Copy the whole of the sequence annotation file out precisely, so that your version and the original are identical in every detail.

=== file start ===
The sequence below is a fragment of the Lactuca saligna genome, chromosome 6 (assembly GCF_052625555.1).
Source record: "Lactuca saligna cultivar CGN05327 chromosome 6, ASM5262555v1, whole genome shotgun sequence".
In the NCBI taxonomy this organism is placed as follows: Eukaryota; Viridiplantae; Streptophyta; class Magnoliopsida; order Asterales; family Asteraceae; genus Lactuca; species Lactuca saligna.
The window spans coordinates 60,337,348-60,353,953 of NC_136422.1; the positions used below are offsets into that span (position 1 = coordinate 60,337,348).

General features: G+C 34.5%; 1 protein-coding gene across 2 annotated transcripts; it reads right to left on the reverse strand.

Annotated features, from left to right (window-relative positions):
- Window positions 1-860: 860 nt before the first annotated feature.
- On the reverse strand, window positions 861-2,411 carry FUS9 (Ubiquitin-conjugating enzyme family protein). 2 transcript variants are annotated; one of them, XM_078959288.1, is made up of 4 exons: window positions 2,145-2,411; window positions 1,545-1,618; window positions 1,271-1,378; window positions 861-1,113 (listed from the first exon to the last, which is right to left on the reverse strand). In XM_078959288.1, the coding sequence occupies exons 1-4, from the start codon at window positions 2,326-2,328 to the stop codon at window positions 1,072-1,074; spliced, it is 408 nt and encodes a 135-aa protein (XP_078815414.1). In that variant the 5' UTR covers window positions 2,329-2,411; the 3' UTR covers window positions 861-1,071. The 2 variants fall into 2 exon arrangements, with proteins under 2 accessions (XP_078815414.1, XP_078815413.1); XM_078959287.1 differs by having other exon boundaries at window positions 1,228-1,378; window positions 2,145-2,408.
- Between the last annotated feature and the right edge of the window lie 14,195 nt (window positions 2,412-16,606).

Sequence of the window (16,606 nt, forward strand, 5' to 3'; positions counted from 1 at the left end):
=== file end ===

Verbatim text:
The sequence below is a fragment of the Lactuca saligna genome, chromosome 6 (assembly GCF_052625555.1).
Source record: "Lactuca saligna cultivar CGN05327 chromosome 6, ASM5262555v1, whole genome shotgun sequence".
In the NCBI taxonomy this organism is placed as follows: Eukaryota; Viridiplantae; Streptophyta; class Magnoliopsida; order Asterales; family Asteraceae; genus Lactuca; species Lactuca saligna.
The window spans coordinates 60,337,348-60,353,953 of NC_136422.1; the positions used below are offsets into that span (position 1 = coordinate 60,337,348).

General features: G+C 34.5%; 1 protein-coding gene across 2 annotated transcripts; it reads right to left on the reverse strand.

Annotated features, from left to right (window-relative positions):
- Window positions 1-860: 860 nt before the first annotated feature.
- On the reverse strand, window positions 861-2,411 carry FUS9 (Ubiquitin-conjugating enzyme family protein). 2 transcript variants are annotated; one of them, XM_078959288.1, is made up of 4 exons: window positions 2,145-2,411; window positions 1,545-1,618; window positions 1,271-1,378; window positions 861-1,113 (listed from the first exon to the last, which is right to left on the reverse strand). In XM_078959288.1, the coding sequence occupies exons 1-4, from the start codon at window positions 2,326-2,328 to the stop codon at window positions 1,072-1,074; spliced, it is 408 nt and encodes a 135-aa protein (XP_078815414.1). In that variant the 5' UTR covers window positions 2,329-2,411; the 3' UTR covers window positions 861-1,071. The 2 variants fall into 2 exon arrangements, with proteins under 2 accessions (XP_078815414.1, XP_078815413.1); XM_078959287.1 differs by having other exon boundaries at window positions 1,228-1,378; window positions 2,145-2,408.
- Between the last annotated feature and the right edge of the window lie 14,195 nt (window positions 2,412-16,606).

Sequence of the window (16,606 nt, forward strand, 5' to 3'; positions counted from 1 at the left end):